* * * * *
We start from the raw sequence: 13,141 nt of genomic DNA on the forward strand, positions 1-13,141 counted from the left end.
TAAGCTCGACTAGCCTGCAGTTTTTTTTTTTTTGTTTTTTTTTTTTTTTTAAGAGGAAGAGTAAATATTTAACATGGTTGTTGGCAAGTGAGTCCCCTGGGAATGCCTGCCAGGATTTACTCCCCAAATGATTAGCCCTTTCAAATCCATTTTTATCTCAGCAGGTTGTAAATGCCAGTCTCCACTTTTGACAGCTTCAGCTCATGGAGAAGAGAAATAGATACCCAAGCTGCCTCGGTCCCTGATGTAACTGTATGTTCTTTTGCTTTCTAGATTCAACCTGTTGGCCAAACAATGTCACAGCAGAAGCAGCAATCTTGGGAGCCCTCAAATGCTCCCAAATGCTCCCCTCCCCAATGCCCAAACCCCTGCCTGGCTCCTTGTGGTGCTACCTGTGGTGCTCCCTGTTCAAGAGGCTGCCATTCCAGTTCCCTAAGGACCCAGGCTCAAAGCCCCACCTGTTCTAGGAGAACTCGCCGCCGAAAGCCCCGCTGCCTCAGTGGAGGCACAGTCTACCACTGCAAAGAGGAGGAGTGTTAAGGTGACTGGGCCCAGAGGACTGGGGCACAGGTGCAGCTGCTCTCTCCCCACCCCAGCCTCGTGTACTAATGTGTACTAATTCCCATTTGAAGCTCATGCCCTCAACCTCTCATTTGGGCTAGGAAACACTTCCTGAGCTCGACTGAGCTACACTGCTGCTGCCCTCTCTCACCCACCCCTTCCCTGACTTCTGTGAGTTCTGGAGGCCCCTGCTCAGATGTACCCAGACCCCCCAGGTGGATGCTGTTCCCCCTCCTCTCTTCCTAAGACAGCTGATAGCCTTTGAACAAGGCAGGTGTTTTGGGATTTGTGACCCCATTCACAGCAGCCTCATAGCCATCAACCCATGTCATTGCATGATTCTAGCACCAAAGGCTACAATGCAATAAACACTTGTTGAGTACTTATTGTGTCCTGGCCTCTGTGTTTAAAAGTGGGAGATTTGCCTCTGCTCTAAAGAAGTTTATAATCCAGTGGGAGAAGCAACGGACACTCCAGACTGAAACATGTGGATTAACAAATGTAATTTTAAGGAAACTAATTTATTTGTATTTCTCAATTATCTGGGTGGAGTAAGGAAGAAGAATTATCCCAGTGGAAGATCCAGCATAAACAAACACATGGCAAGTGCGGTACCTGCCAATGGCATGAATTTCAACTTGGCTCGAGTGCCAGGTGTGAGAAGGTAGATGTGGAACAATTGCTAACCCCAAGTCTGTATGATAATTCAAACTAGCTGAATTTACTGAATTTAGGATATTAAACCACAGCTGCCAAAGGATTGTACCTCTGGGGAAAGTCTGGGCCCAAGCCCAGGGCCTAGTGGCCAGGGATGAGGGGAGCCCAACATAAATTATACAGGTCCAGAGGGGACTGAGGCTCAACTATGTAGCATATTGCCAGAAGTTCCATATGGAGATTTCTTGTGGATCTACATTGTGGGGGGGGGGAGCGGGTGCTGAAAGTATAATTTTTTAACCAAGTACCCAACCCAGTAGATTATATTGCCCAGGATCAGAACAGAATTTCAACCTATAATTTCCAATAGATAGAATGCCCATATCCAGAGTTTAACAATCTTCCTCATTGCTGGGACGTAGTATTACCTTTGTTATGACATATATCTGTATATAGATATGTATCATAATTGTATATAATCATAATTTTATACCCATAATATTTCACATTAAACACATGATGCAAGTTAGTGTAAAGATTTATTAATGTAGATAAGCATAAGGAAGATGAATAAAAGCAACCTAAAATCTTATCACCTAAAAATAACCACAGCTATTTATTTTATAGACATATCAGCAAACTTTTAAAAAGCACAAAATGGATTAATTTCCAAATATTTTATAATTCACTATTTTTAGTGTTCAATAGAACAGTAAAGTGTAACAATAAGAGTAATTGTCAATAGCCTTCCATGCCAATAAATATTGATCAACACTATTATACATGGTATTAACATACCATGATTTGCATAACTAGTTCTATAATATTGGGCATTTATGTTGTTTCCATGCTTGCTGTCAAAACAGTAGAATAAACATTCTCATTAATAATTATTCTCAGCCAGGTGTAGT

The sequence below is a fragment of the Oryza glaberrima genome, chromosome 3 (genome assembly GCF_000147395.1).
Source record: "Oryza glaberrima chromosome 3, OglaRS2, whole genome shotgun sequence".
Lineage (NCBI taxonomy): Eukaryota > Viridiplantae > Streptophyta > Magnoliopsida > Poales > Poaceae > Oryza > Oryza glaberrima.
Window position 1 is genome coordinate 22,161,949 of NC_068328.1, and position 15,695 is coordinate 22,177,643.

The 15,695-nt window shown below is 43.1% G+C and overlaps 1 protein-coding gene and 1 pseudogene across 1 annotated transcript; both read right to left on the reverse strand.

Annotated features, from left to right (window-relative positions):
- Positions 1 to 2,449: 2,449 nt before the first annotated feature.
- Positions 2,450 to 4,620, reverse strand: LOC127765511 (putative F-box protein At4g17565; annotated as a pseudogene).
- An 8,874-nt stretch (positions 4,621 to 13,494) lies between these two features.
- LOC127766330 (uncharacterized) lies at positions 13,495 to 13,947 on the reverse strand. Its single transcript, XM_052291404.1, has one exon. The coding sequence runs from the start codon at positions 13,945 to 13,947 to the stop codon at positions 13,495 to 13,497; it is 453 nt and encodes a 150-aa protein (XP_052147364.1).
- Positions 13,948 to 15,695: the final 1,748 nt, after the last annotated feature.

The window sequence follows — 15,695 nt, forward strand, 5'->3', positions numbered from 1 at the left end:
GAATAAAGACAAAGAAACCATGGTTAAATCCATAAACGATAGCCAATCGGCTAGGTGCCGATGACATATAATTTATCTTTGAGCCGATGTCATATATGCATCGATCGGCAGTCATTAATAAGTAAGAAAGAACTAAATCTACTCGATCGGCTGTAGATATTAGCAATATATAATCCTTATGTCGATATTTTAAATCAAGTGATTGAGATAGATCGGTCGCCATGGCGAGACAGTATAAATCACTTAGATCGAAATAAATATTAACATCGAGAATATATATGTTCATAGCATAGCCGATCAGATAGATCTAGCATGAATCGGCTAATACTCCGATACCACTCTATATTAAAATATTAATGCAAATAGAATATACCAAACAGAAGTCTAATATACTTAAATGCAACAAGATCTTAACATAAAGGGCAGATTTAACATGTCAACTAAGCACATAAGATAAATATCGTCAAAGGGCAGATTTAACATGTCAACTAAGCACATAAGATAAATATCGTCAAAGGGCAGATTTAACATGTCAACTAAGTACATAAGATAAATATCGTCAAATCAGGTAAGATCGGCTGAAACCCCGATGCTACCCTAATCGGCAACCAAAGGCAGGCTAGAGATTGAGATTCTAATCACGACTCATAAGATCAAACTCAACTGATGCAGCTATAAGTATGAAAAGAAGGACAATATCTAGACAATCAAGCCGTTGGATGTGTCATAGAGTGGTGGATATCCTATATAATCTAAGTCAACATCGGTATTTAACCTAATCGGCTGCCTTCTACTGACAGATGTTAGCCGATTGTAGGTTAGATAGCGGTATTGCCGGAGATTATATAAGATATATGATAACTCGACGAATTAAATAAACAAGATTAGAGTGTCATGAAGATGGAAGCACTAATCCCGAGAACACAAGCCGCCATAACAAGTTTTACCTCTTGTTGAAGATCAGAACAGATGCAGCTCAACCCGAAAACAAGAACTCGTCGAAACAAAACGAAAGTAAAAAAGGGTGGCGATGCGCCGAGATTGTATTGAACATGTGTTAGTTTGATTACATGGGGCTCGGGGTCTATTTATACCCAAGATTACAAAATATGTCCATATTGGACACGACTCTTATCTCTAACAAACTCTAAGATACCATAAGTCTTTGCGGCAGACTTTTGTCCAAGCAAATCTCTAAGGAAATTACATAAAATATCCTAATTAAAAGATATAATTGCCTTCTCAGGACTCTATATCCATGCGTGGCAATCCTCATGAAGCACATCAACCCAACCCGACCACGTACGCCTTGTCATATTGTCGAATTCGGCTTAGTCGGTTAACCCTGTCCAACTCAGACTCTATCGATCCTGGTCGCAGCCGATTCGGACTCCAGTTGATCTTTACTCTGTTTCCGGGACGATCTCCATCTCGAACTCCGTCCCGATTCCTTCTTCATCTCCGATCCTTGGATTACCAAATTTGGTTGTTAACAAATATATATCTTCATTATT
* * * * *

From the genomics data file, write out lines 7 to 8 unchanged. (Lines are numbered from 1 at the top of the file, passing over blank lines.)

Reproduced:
The 15,695-nt window shown below is 43.1% G+C and overlaps 1 protein-coding gene and 1 pseudogene across 1 annotated transcript; both read right to left on the reverse strand.

Annotated features, from left to right (window-relative positions):